At midnight I’ll no longer be a Pro member of Flickr.

At the time I’m in a second run with it, since my original profile was abruptly deleted and I never had the chance to repair my error (I posted some fandom quality images of a Japanese manga creator). Anyway since I loved the platform in May 2008 I’ve reopened my account and always had on my iPhone the service’s app – even if I’ve used it rarely.

There were some great times in the past, where everyone had their account a whole 1TB of space, to put on the platform and to everyone’s computer (remember this scandal ?) Anyway I always thought it was a bona fide error and remain on the platform (which still IS the place to document many key moments at the millenium start in the tech world and more.

There the free meal (the 1TB) went away, also a new management came in and I was so hopeful to see things changing. I paid the annual fee to SmugMug hoping to see a revamp of the platform.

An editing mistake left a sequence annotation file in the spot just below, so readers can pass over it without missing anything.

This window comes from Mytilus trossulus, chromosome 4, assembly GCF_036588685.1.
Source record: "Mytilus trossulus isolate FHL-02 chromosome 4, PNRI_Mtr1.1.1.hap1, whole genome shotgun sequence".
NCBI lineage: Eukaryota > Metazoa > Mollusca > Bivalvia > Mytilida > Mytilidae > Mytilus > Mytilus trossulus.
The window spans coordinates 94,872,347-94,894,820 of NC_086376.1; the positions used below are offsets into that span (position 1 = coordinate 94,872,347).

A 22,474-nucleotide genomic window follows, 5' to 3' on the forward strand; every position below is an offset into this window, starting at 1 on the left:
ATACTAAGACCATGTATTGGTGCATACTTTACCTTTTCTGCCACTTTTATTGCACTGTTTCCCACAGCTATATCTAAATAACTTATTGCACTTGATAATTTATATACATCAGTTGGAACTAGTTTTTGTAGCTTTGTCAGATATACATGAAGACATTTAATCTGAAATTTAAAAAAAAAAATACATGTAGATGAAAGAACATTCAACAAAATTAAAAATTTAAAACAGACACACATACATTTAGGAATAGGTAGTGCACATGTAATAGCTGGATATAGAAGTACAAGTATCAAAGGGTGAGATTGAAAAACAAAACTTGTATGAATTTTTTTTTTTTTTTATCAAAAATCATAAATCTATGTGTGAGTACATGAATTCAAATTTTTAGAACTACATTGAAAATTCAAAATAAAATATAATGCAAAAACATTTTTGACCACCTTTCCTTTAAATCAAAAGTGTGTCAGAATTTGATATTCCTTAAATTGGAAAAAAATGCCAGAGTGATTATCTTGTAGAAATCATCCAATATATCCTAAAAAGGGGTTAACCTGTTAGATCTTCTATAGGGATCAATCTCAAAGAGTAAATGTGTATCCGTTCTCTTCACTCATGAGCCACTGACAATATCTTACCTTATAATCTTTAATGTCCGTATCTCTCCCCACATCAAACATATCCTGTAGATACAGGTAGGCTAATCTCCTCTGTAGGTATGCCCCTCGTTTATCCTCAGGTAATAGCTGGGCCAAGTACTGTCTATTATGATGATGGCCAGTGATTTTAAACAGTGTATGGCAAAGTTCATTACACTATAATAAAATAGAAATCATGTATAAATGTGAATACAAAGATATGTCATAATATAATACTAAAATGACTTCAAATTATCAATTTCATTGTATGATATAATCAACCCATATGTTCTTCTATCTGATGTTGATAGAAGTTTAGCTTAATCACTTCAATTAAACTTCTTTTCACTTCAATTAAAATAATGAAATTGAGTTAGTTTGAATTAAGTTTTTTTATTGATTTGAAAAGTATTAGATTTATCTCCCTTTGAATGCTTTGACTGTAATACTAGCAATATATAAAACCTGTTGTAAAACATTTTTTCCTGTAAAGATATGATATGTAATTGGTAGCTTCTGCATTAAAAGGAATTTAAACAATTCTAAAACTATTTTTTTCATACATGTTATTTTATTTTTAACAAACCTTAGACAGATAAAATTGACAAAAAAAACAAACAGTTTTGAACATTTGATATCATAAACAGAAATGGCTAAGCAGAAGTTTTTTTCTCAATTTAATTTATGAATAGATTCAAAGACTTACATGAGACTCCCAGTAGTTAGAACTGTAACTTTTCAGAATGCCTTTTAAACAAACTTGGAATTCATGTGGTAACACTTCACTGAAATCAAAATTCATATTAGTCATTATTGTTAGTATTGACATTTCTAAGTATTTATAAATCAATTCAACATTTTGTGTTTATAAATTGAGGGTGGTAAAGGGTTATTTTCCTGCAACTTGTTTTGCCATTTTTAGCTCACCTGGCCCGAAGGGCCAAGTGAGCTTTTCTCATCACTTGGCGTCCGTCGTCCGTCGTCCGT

Still, one year later, nothing approachable has come to users’, in my opinion. Support for 6K video is a joke … clearly no-one will use the platform or the format. The Flickr Uploader was also a crazy tool … used to sync folders from my pc do an album. But if one shots a lot and want to showcase a ‘portfolio’ he will want to manually pick with photo to upload, and having a folder on the computer outside the preferred photo-management tool (Aperture, Lightroom, etc) is another joke.

To me Flickr is not a talent showcase, that place has been taken by 500px or SmugMug, or VSCO… it’s not a ‘fun place’ or a ‘marketing place’, now it’s all about Instagram marketing and internal shop.

What Flickr was, is and still can be is – in my opinion – a place where to place collections of photos, be a ‘family album’, be a ‘shared memory document’ for events (let’s tag WCEU2019 my photo of the 2019’s edition of WordCamp Europe along with all the people attending to it and see a moment unfold in the platform).

After a year, anyway, the new management still have to understand what to do with the platform. The ‘technical’ and ‘historic’ debt of the platform is huge, and to their merit I have to say I’ve never had an issue with the site, but the silence in their blog and all over the web makes me think that 54€ for another year of nothing is a bit too much … and probably I’ll better spend my time and money to build something in a self-hosted solution…

The Cost of Contribution